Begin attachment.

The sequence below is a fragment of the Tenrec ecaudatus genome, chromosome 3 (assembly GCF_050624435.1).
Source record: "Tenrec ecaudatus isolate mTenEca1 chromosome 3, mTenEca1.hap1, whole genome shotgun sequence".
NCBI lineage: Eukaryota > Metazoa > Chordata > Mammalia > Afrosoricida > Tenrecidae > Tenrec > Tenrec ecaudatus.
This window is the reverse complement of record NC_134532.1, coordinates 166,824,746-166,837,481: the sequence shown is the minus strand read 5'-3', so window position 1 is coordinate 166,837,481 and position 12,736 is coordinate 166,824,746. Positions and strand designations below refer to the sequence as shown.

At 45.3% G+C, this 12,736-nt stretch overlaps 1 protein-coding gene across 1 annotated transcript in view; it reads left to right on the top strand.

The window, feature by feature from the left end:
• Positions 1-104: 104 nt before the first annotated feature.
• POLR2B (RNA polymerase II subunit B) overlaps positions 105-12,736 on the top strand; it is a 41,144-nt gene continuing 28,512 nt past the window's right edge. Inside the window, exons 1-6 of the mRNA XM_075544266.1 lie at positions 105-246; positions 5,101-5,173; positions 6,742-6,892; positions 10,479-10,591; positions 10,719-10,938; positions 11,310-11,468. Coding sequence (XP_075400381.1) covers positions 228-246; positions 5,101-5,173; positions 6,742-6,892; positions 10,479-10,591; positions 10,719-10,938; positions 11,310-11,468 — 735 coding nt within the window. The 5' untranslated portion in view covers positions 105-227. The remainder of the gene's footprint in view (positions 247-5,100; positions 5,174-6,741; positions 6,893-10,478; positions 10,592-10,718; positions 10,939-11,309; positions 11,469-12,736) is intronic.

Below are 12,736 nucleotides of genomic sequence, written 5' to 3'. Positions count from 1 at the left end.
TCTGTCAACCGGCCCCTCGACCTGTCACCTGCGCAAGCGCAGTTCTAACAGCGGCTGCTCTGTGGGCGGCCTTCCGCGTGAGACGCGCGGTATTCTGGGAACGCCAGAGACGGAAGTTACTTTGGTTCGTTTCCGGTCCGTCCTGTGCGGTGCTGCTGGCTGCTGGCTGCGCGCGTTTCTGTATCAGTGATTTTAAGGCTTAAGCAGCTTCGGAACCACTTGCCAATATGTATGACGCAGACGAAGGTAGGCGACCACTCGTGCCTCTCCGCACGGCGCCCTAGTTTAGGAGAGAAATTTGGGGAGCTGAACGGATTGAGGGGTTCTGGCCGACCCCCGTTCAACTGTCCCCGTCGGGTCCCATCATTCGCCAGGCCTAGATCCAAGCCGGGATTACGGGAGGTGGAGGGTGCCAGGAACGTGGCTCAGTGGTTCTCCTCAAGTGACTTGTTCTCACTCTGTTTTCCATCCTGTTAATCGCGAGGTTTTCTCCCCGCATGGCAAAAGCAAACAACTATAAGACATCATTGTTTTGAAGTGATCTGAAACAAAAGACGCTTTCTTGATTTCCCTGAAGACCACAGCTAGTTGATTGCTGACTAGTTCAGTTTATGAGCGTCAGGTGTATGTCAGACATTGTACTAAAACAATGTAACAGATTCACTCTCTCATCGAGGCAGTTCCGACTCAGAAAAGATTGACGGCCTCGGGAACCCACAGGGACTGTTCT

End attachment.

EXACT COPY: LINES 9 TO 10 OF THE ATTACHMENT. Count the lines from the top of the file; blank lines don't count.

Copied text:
Below are 12,736 nucleotides of genomic sequence, written 5' to 3'. Positions count from 1 at the left end.
TCTGTCAACCGGCCCCTCGACCTGTCACCTGCGCAAGCGCAGTTCTAACAGCGGCTGCTCTGTGGGCGGCCTTCCGCGTGAGACGCGCGGTATTCTGGGAACGCCAGAGACGGAAGTTACTTTGGTTCGTTTCCGGTCCGTCCTGTGCGGTGCTGCTGGCTGCTGGCTGCGCGCGTTTCTGTATCAGTGATTTTAAGGCTTAAGCAGCTTCGGAACCACTTGCCAATATGTATGACGCAGACGAAGGTAGGCGACCACTCGTGCCTCTCCGCACGGCGCCCTAGTTTAGGAGAGAAATTTGGGGAGCTGAACGGATTGAGGGGTTCTGGCCGACCCCCGTTCAACTGTCCCCGTCGGGTCCCATCATTCGCCAGGCCTAGATCCAAGCCGGGATTACGGGAGGTGGAGGGTGCCAGGAACGTGGCTCAGTGGTTCTCCTCAAGTGACTTGTTCTCACTCTGTTTTCCATCCTGTTAATCGCGAGGTTTTCTCCCCGCATGGCAAAAGCAAACAACTATAAGACATCATTGTTTTGAAGTGATCTGAAACAAAAGACGCTTTCTTGATTTCCCTGAAGACCACAGCTAGTTGATTGCTGACTAGTTCAGTTTATGAGCGTCAGGTGTATGTCAGACATTGTACTAAAACAATGTAACAGATTCACTCTCTCATCGAGGCAGTTCCGACTCAGAAAAGATTGACGGCCTCGGGAACCCACAGGGACTGTTCT